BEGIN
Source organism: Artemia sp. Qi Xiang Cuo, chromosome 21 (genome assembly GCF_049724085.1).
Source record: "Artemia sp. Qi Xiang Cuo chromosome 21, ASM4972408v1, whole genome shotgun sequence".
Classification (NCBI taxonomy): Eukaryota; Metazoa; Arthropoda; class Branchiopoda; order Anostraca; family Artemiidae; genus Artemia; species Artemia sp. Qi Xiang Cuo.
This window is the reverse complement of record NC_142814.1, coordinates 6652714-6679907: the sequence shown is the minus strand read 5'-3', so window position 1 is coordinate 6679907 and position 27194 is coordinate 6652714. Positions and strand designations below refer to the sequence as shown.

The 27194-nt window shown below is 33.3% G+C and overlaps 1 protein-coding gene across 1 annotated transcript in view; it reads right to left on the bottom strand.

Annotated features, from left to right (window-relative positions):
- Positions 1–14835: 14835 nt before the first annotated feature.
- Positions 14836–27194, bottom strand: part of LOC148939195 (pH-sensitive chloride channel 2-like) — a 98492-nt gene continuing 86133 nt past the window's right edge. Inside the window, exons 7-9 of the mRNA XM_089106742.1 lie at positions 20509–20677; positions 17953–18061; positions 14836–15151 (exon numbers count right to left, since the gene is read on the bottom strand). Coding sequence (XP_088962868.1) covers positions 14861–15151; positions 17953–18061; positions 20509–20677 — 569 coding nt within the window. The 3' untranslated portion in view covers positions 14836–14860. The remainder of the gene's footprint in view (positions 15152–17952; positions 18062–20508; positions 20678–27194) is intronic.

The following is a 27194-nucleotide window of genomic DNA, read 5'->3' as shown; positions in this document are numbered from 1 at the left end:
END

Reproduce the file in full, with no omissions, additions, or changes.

Source organism: Artemia sp. Qi Xiang Cuo, chromosome 21 (genome assembly GCF_049724085.1).
Source record: "Artemia sp. Qi Xiang Cuo chromosome 21, ASM4972408v1, whole genome shotgun sequence".
Classification (NCBI taxonomy): Eukaryota; Metazoa; Arthropoda; class Branchiopoda; order Anostraca; family Artemiidae; genus Artemia; species Artemia sp. Qi Xiang Cuo.
This window is the reverse complement of record NC_142814.1, coordinates 6652714-6679907: the sequence shown is the minus strand read 5'-3', so window position 1 is coordinate 6679907 and position 27194 is coordinate 6652714. Positions and strand designations below refer to the sequence as shown.

The 27194-nt window shown below is 33.3% G+C and overlaps 1 protein-coding gene across 1 annotated transcript in view; it reads right to left on the bottom strand.

Annotated features, from left to right (window-relative positions):
- Positions 1–14835: 14835 nt before the first annotated feature.
- Positions 14836–27194, bottom strand: part of LOC148939195 (pH-sensitive chloride channel 2-like) — a 98492-nt gene continuing 86133 nt past the window's right edge. Inside the window, exons 7-9 of the mRNA XM_089106742.1 lie at positions 20509–20677; positions 17953–18061; positions 14836–15151 (exon numbers count right to left, since the gene is read on the bottom strand). Coding sequence (XP_088962868.1) covers positions 14861–15151; positions 17953–18061; positions 20509–20677 — 569 coding nt within the window. The 3' untranslated portion in view covers positions 14836–14860. The remainder of the gene's footprint in view (positions 15152–17952; positions 18062–20508; positions 20678–27194) is intronic.

The following is a 27194-nucleotide window of genomic DNA, read 5'->3' as shown; positions in this document are numbered from 1 at the left end: